There is no frozen banana stand in the DMZ, dear Arrested Development fans! Which isn’t really a surprise, given that it’s not exactly easy to get bananas in the DPRK. Or chocolate. Or nuts. Or a freezer. Or a reliable source of electricity…
Nevertheless I kept my eyes peeled after watching the show’s final episode (of season 3…) for the gazillionth time – at the *Minsok Hotel* on a media player the night before going to the North Korean side of the DMZ / JSA.
I decided to not bore you with too many facts about the Demilitarized Zone (DMZ), especially after I dropped way too many numbers and Korean terms in the previous article – there are plenty of ways to educated yourself about the Korean war and its end, and you probably know the basics anyway. Instead I would like to talk about how it is to visit the DMZ when in the DPRK.
First of all: People who say that they’ve visited the DMZ most of the time actually visited a very tiny part called Joint Security Area (JSA), the only portion of the Demilitarized Zone where soldiers from both Koreas get close to each other and don’t stand 4 kilometers apart – to the best of my knowledge tourists can only visit one other part of the DMZ: A lookout where you are supposed to see the Korean Wall. “The Korean Wall?” you ask? Yes, the Korean Wall. More about that topic next time!
I’ve never been to the southern side of the JSA, but I’ve heard it’s not exactly a relaxed trip. You have to sign a waiver (since there is a theoretical chance that you might be injured or killed…), groups are split by languages (sometimes prohibiting couples of different nationalities to go together), you have to apply several days in advance (some nationalities have to go through a background check), there is a dress code, you are not allowed to do certain things (like pointing at DPRK soldiers) and overall it seems to be quite a rushed experience.
Going to the northern side of the DMZ / JSA is actually quite laid-back. We went through a background check before entering the DPRK, none of us brought offensive clothes, no matter what nationality all of us spoke English, 80% of the previous locations were a rushed experience anyway and our guides knew we would behave properly without reminding us – and signing a waiver was not necessary. It felt like just another place to see, to my surprise without any photography limitations. Even usually off-limit motives like military personnel were no problem at all. Heck, our local guide in the rank of daewi, Captain, patiently posed for photos with everybody who was interested in having one.
Visiting the JSA from the northern side started a couple of kilometers northwest, pretty much at a distance where the DMZ technically begins. There everybody had to leave the bus at a military checkpoint for checks unspecified to us. The procedure took about 20 minutes – and to keep people busy there was a decent gift shop and a separate restroom building. When the buses were ready to continue the waiting groups got a little lecture about the history of the DMZ in front of a huge painted map. Meanwhile the buses actually drove about one hundred meters past a checkpoint and everybody had to pass through an opening in a wall next to the road (rows of two, like in school!) before boarding the bus again. (No metal detectors or being padded down involved…)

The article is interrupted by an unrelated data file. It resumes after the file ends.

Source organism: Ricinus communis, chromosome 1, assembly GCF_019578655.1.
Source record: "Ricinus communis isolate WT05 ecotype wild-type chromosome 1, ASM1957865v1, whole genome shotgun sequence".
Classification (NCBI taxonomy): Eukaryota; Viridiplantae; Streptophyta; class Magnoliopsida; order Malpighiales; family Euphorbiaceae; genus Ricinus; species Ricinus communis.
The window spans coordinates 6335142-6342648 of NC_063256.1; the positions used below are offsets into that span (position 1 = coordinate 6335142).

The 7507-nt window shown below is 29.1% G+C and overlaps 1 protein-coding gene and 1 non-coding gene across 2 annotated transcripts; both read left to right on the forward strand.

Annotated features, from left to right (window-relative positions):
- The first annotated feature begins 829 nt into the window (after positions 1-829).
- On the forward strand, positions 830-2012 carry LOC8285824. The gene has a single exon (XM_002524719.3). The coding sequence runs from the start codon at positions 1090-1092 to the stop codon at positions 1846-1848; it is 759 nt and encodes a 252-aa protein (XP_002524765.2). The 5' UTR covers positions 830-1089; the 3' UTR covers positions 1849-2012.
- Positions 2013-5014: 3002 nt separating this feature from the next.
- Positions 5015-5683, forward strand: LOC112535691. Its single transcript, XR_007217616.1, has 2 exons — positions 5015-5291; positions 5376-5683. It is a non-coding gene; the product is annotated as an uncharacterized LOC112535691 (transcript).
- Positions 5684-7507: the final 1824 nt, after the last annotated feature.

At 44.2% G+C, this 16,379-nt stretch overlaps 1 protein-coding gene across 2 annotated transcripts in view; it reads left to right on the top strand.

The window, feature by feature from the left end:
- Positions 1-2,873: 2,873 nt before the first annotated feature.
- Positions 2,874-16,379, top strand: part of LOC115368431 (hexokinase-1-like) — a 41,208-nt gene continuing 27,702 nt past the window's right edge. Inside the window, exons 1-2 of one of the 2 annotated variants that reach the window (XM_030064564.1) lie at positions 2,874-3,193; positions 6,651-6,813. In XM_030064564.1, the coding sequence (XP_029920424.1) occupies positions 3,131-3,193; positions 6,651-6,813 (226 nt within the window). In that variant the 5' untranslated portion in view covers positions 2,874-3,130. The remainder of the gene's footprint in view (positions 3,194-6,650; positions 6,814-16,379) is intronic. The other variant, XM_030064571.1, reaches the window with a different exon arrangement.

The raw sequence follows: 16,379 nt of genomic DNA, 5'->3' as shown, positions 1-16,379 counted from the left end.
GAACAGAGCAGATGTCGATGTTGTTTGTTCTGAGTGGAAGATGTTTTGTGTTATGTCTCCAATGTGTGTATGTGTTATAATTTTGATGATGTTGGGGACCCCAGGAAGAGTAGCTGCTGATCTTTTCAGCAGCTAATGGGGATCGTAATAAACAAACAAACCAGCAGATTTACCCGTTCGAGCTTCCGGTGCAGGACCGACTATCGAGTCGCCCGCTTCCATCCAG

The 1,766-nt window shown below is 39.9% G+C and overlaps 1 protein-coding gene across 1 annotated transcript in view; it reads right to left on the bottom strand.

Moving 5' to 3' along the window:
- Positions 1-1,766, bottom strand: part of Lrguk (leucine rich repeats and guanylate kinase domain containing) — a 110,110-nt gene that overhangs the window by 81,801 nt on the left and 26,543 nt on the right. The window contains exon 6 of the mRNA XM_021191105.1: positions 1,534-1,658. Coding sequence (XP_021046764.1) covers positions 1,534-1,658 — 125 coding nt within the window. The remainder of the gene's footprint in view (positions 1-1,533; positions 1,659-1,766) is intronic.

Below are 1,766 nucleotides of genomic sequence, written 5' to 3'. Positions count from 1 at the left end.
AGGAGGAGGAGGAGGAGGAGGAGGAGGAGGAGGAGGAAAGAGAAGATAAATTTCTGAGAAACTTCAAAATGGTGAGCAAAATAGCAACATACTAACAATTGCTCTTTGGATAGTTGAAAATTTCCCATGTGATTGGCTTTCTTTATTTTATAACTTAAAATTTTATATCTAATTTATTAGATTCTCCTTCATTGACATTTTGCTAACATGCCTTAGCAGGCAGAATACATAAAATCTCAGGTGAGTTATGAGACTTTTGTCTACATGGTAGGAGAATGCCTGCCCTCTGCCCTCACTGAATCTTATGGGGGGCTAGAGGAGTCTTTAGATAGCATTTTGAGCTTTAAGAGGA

About 1.5 kilometers down the road was the first of two stops, a neatly gardened area with a building where the armistice was negotiated and the building where it was signed, now housing the North Korea Peace Museum. Located in the former village of Panmunjom, the buildings were specifically constructed to house the negotiations and the signing of the Korean War Armistice Agreement.
The second stop was the actual Joint Security Area, which most people visit from the southern side. First we visited a monument dedicated to Kim Il-sung reading and signing a document about Korea’s reunification on 1994-7-7, the day before his death. The signature plate is 7.7 meters wide, the whole monument 9.4 meters; and of course it is richly ornamented with Kimilsungias, an orchid named after guess who. From there we went to the Panmungak, the building for visitors on the northern side of the JSA, to take some photos and… that was it. There was barely any activity on the southern side and since it was a quiet sunny morning, the whole visit felt quite peaceful and slightly surreal.
People always seem to be so excited about visiting the JSA, especially those who step into North Korea for half a minute in one of the blue conference buildings on the border between North and South Korea, but after having spent six and a half days in the DPRK the experience was rather underwhelming; nothing in comparison to standing in front of *Chernobyl’s Reactor #4* or *having lunch with North Korean locals*. No disrespect to the incredible importance this place has in history, but to me the first stop was much more interesting than the second one…
(Please *click here to get to Abandoned Kansai’s North Korea Special* and *here for a map about the tour at GoogleMaps*. If you don’t want to miss the latest article you can *follow Abandoned Kansai on Twitter* and *like this blog on Facebook* – and of course there is the *video channel on Youtube*…)